There is also the diplomatic/foreign relations problem that because of opposition to the war and continued unilateral US action, the other nations are not "cutting us any slack," even if they are not engaging in overt financial obstruction/retaliation.
In the internal private sector, the value of US financial instruments [stocks, bonds, derivatives] and consequentially the US dollar has been damaged by the revelations of wide spread corporate fraud, and the continual mis, mal and non management of too many domestic US corporations [e.g. grossly excessive executive compensation] with stock prices at depression levels when adjusted for inflation [e.g. GMC, Ford, Chrysler]. Many of these problems in the private sector have been created or exacerbated by grossly underpriced credit resulting from the injections of [hyper] liquidity because of the federal deficits and current accounts trade deficits, in addition to lax enforcement and acceptance of "creative" accounting, leading to the current "free to do anything you want market."
Any one factor would be bad, but in combination these form "the perfect storm," and unfortunately, the "cure" for one symptom such as inflation (by raising interest rates), simply makes the other conditions worse by increasing the cost to roll-over the federal debt and service private corporate debt. Similarly, attempting to control the current accounts trade deficit by imposing high import tariffs would now dramatically increase consumer prices/internal inflation and damage our exports, most likely making the overall problem worse rather than better.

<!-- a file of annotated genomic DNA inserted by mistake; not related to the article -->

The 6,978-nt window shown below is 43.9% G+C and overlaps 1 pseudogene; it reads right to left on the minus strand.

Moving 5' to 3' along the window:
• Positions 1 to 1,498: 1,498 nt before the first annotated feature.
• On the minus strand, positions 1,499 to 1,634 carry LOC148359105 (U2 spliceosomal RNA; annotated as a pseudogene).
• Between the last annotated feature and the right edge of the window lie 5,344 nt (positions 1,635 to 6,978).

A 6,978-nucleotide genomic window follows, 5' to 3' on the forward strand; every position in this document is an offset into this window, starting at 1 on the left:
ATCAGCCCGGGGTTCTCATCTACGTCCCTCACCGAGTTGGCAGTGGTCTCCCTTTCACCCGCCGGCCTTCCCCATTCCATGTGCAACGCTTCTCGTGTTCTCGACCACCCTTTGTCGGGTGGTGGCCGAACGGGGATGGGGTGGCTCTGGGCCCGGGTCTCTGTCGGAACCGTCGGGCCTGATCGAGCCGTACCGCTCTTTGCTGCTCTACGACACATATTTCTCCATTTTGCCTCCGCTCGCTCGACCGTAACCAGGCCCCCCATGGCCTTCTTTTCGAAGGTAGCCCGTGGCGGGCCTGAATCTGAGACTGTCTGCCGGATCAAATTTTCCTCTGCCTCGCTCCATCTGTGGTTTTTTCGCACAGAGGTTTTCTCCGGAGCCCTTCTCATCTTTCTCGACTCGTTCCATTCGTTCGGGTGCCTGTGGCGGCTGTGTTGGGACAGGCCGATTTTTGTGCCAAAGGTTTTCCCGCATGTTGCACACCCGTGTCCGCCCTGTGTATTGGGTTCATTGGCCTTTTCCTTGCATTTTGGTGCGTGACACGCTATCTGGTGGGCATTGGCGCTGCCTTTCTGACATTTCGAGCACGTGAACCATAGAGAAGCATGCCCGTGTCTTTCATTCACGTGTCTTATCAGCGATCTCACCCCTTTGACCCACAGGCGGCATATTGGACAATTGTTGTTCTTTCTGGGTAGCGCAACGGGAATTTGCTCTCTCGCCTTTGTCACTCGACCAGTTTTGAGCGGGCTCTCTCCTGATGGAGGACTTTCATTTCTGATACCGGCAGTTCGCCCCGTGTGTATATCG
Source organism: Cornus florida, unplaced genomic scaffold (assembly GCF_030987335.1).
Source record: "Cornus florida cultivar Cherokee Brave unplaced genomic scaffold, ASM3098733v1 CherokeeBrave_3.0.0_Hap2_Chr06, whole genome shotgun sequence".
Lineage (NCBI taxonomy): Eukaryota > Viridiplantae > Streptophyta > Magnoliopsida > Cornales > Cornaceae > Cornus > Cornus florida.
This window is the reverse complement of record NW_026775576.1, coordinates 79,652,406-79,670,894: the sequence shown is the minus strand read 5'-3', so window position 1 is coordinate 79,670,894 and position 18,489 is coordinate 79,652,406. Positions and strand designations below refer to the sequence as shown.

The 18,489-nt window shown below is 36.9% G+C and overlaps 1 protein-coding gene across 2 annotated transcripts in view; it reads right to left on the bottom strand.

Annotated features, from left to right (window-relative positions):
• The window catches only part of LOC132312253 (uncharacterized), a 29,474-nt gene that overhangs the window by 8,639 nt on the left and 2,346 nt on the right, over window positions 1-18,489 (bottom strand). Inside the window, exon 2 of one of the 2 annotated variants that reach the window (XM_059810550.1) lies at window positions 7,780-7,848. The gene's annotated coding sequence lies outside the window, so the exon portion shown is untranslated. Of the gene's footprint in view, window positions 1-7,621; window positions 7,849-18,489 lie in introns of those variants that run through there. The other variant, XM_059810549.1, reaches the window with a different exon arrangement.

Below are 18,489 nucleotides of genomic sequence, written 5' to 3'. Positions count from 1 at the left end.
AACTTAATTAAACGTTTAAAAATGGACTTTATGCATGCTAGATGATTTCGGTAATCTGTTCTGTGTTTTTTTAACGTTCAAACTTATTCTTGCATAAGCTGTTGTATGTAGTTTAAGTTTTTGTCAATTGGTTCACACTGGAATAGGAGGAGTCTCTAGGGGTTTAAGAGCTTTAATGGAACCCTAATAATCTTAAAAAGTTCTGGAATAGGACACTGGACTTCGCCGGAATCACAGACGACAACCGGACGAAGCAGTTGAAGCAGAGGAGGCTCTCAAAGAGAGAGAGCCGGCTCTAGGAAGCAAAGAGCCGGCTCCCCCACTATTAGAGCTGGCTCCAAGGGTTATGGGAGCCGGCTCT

Note that there is no point in blaming external forces or organizations such as OPEC for these problems. We did it to our selves over 30 years, and now must pay the price.
What is clear is that the traditional nostrums, snake oil, "pink pills for pale people," and "bafflegas" will not correct the situation.
We are now seeing one of the results in the attempt by InBev to buy Budweiser. http://www.usatoday.com/money/industries/food/2008-06-26-bud-rejects-inbev_N.htm?loc=interstitialskip
Note that for the same amount of money they are offering for Budweiser [46 billion], InBev could buy GMC *AND* Ford *AND* Chrysler with money left over....
Unka' George [George McDuffee] ------------------------------------------- He that will not apply new remedies, must expect new evils: for Time is the greatest innovator: and if Time, of course, alter things to the worse, and wisdom and counsel shall not alter them to the better, what shall be the end?
Francis Bacon (1561-1626), English philosopher, essayist, statesman. Essays, "Of Innovations" (1597-1625).
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Protagonist wrote:

http://zfacts.com/p/318.html Take a look at the graph on US dept.
Debt is a direct result of over borrowing. Think of the US as a home who's owner has kept borrowing against it.
Now. Look at who the "owners" were during the spending phases.
-- Bill